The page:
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This work demonstrates how, by the early 1920s, Munn had refined her experimentations with colour to achieve a rhythm and composition akin to musicality, an attribute much sought after by artists engaged with abstraction. “The Dance,” c. 1923, private collection.

In Munn’s “Untitled (Four Figures in the Woods),” (c. 1928–30, private collection) the four bathers are views of one self-replicating figure seen through a prism and rotated vertically and horizontally, from the front and back.

In a letter to Lionel LeMoine FitzGerald in 1934, Bertram Brooker described Munn’s Passion drawings as “simply stupendous.” Munn, “The Crucifixion (Passion Series),” c. 1934–35, National Gallery of Canada.

Munn’s drawing virtuosity and ability to integrate advanced modern aesthetics with conventional subject matter, is her unique contribution to modern art. Munn, “Descent from the Cross,” c. 1934–35, Robert McLaughlin Gallery.

“Last Supper,” (1938, Art Gallery of Ontario) was one of only three works by Munn that entered public collections during her lifetime.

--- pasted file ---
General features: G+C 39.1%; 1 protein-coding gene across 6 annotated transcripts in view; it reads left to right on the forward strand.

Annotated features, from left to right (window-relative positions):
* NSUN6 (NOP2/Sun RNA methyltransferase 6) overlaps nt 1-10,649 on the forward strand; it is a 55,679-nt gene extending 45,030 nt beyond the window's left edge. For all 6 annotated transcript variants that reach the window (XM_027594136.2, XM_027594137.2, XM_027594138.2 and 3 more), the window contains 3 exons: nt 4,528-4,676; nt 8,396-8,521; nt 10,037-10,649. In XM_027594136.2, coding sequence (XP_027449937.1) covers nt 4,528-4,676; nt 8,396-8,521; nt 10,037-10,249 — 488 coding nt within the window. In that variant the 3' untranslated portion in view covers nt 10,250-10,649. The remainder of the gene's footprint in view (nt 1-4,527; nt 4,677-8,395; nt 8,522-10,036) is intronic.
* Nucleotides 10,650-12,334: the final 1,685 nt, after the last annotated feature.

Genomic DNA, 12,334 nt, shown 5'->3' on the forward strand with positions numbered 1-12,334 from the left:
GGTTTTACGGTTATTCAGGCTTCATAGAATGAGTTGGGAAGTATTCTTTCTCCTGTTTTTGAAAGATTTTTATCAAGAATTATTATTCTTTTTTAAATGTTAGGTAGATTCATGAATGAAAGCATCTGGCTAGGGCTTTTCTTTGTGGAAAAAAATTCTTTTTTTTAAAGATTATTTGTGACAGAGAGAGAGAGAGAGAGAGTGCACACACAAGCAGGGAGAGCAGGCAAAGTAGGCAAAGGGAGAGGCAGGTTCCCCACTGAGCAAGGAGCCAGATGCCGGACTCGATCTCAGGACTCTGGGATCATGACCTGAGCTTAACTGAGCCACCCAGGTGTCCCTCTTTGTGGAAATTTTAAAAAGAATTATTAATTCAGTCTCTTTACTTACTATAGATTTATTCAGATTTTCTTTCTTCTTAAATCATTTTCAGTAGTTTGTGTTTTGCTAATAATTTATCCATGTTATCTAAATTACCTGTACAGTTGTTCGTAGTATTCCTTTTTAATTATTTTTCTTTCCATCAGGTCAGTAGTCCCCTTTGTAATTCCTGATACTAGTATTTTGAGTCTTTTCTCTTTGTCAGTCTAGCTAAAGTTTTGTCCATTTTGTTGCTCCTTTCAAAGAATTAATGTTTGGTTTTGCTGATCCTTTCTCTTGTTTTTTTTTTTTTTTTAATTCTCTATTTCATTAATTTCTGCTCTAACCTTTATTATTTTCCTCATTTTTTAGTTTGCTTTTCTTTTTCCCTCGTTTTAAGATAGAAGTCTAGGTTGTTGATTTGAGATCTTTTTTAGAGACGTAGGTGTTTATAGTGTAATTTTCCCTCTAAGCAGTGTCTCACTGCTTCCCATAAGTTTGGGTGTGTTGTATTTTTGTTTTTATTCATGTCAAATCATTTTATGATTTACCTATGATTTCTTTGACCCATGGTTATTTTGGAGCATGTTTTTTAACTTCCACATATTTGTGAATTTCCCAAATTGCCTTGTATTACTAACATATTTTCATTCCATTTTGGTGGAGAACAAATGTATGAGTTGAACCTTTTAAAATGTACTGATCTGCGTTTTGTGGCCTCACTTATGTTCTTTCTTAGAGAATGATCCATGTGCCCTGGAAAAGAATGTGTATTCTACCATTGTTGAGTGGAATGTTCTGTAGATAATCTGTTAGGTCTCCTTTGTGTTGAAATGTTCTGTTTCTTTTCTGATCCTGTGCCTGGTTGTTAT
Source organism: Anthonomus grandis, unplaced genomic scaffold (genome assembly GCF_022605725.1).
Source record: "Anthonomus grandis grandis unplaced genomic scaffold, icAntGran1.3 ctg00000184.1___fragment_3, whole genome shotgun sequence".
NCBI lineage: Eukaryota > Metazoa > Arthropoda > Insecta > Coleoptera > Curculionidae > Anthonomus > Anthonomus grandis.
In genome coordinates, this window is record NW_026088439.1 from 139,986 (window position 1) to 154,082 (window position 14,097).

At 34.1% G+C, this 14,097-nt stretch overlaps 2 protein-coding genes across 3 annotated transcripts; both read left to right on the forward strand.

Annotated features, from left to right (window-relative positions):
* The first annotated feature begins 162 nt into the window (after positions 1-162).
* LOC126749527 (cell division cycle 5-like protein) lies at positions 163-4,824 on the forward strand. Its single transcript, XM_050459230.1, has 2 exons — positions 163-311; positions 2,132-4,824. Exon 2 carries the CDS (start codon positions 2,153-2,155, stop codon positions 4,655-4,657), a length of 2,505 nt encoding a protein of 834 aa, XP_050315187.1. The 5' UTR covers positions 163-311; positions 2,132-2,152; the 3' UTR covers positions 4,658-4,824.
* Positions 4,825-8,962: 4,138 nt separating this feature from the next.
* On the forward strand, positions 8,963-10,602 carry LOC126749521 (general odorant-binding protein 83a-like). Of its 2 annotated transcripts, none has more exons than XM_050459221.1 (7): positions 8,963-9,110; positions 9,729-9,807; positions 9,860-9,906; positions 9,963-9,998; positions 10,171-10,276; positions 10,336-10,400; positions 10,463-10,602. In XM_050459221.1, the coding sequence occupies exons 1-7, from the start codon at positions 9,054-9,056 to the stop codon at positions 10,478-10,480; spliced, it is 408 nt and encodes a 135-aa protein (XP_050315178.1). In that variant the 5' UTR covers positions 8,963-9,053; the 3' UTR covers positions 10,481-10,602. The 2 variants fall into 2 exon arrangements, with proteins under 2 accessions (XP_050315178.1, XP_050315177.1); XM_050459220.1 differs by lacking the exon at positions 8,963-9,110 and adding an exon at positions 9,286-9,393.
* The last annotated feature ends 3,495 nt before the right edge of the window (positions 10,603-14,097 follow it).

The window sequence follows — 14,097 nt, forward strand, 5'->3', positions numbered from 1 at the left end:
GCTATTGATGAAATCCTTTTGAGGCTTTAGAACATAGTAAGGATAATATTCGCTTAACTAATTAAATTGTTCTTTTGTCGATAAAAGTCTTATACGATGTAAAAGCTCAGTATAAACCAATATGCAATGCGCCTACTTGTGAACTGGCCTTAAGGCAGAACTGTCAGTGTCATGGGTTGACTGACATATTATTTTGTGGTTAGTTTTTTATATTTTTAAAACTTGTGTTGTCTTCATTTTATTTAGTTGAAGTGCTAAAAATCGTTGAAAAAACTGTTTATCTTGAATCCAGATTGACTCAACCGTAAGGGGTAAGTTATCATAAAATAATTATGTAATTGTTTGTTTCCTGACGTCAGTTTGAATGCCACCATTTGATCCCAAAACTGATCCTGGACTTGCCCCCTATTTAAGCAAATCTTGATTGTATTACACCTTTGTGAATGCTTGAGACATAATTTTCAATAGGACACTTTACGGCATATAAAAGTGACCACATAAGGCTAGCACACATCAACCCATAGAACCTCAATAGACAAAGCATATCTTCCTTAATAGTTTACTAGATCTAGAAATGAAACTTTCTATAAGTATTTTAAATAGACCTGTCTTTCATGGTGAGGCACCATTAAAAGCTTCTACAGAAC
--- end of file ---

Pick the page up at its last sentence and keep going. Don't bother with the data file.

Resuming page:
In “Untitled (Two Nudes in a Landscape),” (c. 1928–30, private collection) Munn uses the classical subject of “the bathers” to explore how figures integrate with the natural landscape features.

This monoprint was a gift from Munn to Harold and Ruth Tovell, important art collectors in Toronto. “Untitled (Descent from the Cross),” c. 1927, private collection.

The title word “composition” from Munn’s painting “Composition (Horses),” (c. 1927, Art Gallery of Alberta) attests to her affinity with the ideas of art and spirituality of Wassily Kandinsky, discussed in his key text “Concerning the Spiritual in Art.”

“Untitled (Deposition),” (c. 1926–28, National Gallery of Canada) belongs to the second group of paintings in Munn’s “Passion” series, which were likely produced into the 1930s.

Munn explores the theme of the Passion of Christ in two styles of painting, spanning the late 1920s and early 1930s. Munn, “Untitled (Crucifixion),” c. 1927–28, private collection.